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Councillors: match pay hike to performance

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CONSIDERING the mess most of our municipalities find themselves in, the proposal by the South African Local Government Association (Salga) for the State to foot the bill for a massive increase in councillors’ salaries will certainly not go down well with taxpayers.

According to reports, the organisation is asking the state to hike the salaries of councillors to be more in line with those of MPs and MPLs. Salga also wants the state to pay for councillors’ home and motor insurance.

If Salga has its way, municipal councillors, who are earning about R380 000 a year, will have their salaries upped to nearly R900 000 a year, which is what members of Parliament will soon be earning following a 5.5 percent salary increase recently approved by President Jacob Zuma.

There’s little doubt that being a public representative at local government level today is a dangerous job. Many councillors live in the communities they serve. They often bear the brunt of residents’ anger during service delivery protests and their properties are vandalised.

But does all this justify a 236 percent salary hike? Surely not, especially taking into consideration the dysfunctional state of our municipalities and the involvement of many councillors in corruption, tender fraud and nepotism.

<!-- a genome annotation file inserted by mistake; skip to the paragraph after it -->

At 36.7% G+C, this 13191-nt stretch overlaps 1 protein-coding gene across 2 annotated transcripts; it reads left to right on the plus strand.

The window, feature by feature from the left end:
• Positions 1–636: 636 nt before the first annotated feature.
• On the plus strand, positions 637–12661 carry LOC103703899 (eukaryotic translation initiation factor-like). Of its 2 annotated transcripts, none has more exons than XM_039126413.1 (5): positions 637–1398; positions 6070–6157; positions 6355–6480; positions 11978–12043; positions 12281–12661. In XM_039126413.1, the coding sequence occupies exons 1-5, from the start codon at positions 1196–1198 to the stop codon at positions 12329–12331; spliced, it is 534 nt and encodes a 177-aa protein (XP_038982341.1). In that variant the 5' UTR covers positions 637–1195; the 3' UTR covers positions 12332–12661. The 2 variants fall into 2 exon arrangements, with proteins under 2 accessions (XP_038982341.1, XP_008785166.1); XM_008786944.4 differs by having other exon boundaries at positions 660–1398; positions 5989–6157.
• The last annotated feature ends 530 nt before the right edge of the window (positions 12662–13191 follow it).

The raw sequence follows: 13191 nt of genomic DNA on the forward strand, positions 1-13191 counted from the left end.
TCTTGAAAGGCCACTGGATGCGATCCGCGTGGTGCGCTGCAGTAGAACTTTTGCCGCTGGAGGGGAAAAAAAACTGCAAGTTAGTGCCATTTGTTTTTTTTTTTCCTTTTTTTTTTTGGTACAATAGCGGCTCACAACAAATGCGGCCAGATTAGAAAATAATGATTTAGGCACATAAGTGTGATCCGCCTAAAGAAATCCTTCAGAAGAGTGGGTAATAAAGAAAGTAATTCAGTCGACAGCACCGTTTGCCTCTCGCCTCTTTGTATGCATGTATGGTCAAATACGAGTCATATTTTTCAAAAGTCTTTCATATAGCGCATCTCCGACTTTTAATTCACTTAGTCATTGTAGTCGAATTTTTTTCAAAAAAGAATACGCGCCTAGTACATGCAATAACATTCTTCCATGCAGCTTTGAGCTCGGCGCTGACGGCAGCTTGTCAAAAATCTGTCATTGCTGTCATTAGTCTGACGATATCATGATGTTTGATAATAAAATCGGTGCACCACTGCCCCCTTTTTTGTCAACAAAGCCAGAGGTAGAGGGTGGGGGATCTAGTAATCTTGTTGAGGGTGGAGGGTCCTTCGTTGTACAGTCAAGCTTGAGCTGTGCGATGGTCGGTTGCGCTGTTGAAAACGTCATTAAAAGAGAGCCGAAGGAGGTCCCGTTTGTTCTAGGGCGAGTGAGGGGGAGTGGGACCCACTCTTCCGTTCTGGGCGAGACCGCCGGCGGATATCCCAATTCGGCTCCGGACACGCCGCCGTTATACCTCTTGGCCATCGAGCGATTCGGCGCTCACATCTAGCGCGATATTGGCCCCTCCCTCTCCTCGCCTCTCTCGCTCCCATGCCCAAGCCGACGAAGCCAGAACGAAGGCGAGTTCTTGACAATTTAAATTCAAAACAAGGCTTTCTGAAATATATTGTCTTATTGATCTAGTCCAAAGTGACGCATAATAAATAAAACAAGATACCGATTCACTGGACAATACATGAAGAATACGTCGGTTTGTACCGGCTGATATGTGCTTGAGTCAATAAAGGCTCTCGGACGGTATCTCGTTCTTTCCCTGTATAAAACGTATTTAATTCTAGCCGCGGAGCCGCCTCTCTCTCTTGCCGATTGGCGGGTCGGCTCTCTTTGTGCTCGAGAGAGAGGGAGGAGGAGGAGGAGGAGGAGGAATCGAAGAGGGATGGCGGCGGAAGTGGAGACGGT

Corruption at local government level means resources earmarked for delivery of basic services to residents are being diverted to the coffers of greedy council officials.

We do not condone criminal acts by angry residents during service delivery protests. However, the issues they raise are legitimate. And councillors elected to serve their constituencies in municipal councils should be held accountable for failure to deliver basic services to residents.

Calls for increases in salaries of councillors would in normal circumstances not trigger an outcry if councillors matched these hikes with their performances. The best way councillors can justify salary increases and to insulate themselves from residents’ rage, is to do what they have been elected for – seeing to it that services are rendered to their communities.


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